The transition from fieldwork into a laboratory is an interesting one; from days baking in the sun (or soaking in the rain) filled with carrying tanks and diving gear, spending hours underwater and living in a wetsuit to days sitting in a lab, wearing a lab coat, dealing with corrosive chemicals and handling precise and delicate equipment… One of the strangest transitions for me is that from never wearing shoes to wearing safe ‘close-toed’ shoes!
During our fieldwork, at each site that we visited, Andreas Eich (Andi) and myself collected water samples for particulate matter (PM) analysis (both to measure turbidity and for later C/N ratio analysis which indicates nutrient input) and chlorophyll a, as well as filtered water for nutrient analysis. Each time we collected water for PM and chlorophyll a, the hours following the dive are spent filtering water with a vacuum pump over pre-weighed GF/F filters which can prove challenging when dealing with Suva’s many powercuts… We also collected algal leaves from Lobophora and Padina spp. to investigate the concentration of phlorotannins; similar to the tannins which give the dry feeling in the mouth when you drink red wine, but these are specifically produced by macroalgae and have been found to deter fish from feeding. Part of Andi’s project is to investigate which factors influence the production of these phenolic compounds.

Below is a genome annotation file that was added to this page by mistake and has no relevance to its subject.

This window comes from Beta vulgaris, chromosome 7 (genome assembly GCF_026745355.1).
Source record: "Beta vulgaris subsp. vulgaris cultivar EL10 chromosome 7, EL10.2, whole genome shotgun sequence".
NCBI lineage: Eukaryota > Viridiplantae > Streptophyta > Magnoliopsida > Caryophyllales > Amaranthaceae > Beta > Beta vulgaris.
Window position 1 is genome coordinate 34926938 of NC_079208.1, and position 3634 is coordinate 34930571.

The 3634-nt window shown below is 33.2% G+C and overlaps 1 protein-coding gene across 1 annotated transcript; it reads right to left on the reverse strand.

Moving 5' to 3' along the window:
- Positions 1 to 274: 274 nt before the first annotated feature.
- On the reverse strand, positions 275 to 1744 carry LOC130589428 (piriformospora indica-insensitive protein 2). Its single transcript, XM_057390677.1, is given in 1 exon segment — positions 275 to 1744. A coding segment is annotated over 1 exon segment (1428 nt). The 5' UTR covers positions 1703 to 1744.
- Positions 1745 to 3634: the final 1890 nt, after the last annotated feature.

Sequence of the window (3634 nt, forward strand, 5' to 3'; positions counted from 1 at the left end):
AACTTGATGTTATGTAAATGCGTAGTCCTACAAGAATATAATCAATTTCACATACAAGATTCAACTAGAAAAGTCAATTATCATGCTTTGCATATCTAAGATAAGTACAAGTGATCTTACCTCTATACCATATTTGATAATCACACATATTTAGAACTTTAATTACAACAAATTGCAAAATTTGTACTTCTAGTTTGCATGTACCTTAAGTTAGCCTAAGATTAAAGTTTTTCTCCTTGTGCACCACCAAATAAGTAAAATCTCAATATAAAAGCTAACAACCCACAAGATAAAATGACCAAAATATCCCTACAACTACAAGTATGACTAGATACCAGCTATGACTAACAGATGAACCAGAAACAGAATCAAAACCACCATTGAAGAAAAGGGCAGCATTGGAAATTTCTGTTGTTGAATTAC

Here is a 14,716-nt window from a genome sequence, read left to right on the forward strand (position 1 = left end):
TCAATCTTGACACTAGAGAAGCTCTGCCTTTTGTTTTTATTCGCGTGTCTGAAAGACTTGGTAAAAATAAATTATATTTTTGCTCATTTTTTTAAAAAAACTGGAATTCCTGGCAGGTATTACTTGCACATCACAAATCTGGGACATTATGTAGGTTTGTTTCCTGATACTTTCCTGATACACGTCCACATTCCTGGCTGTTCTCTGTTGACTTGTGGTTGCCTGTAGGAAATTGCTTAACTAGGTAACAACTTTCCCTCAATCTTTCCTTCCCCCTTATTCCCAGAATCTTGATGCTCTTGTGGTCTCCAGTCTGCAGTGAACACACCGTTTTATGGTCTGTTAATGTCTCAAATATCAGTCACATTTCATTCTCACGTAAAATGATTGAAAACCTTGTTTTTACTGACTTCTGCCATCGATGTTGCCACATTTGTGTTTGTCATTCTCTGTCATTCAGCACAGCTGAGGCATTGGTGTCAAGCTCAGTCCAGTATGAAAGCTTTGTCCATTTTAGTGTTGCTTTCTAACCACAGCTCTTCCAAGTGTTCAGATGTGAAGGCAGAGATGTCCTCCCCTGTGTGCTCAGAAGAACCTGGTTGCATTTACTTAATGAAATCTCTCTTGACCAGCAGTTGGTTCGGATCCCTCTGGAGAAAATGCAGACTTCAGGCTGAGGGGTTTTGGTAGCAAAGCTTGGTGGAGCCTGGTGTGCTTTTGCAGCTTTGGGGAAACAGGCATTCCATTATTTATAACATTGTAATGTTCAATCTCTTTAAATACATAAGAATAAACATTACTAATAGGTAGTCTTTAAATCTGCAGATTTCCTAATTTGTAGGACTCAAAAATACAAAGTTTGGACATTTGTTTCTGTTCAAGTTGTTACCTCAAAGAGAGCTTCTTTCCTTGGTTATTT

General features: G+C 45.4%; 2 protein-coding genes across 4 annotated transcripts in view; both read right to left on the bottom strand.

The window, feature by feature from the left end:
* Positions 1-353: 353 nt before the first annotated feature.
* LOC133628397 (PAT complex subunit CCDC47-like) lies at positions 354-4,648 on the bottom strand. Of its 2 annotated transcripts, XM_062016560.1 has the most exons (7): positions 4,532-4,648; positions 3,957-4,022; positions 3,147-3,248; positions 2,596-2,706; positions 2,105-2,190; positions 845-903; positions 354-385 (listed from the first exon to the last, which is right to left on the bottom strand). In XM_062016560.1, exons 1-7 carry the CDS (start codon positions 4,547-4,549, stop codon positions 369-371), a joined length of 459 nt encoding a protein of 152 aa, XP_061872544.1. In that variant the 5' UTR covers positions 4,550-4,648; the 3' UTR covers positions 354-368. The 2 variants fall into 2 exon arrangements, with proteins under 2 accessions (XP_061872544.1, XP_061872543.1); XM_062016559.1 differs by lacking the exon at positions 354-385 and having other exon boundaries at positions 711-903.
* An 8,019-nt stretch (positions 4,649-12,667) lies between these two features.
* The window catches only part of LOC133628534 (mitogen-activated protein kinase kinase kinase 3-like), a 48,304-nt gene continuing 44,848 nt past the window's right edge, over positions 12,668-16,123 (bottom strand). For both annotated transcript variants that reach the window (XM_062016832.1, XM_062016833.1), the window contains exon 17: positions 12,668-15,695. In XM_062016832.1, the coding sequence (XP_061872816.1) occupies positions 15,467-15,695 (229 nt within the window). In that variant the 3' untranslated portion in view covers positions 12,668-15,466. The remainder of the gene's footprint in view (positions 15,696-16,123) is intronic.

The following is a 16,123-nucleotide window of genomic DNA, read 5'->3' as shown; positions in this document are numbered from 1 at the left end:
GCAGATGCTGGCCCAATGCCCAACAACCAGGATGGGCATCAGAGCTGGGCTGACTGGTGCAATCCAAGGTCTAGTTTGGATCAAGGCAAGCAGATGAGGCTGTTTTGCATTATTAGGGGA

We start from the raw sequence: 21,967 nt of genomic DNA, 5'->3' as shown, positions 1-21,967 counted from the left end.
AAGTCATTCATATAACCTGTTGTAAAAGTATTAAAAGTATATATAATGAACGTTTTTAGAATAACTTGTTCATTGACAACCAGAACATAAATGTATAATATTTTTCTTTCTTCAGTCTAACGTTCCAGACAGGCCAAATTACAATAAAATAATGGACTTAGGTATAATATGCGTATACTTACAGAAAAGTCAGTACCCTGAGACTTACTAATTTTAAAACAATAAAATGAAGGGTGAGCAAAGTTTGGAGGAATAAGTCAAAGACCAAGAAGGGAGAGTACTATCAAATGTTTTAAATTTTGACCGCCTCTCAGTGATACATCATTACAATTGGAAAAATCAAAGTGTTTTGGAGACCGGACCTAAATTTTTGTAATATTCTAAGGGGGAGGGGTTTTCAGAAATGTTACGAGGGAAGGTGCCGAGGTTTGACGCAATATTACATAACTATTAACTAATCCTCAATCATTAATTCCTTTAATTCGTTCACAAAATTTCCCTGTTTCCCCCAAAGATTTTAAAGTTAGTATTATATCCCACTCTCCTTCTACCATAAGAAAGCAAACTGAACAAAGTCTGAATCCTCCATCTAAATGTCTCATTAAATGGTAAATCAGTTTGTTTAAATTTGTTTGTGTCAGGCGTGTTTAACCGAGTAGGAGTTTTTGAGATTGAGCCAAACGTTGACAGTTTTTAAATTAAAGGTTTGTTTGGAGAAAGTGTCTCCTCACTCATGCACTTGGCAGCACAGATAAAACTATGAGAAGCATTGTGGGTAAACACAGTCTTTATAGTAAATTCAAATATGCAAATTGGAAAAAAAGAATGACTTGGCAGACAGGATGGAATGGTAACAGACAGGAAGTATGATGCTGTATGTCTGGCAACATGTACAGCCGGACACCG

Since Christmas, the two of us have therefore been spending half of our time in the lab with the much-appreciated support of the University of the South Pacific’s Chemistry Department. Ideally, the nutrient analysis would have started earlier but of course ordering the hazardous chemicals to Fiji that we could not bring ourselves has been a very long procedure… Luckily the final chemicals cleared customs two days before Christmas so at least a few weeks before the end of our trip! Typically, the first day we wanted to start our nutrient calibrations the photometer that we shipped from Bremen decided that although it worked when we arrived it no longer wanted to cooperate, and thus the Chemistry Department again saved the day and provided us access to their equipment.
We are gradually working our way through all of the samples with the ongoing and gratefully-received support from Matthais Birkicht back home at ZMT. Although we have both had to extend our stays, for Andi now there are just a few hard days left, and for myself a couple more weeks to wrap up this very productive field session in Fiji!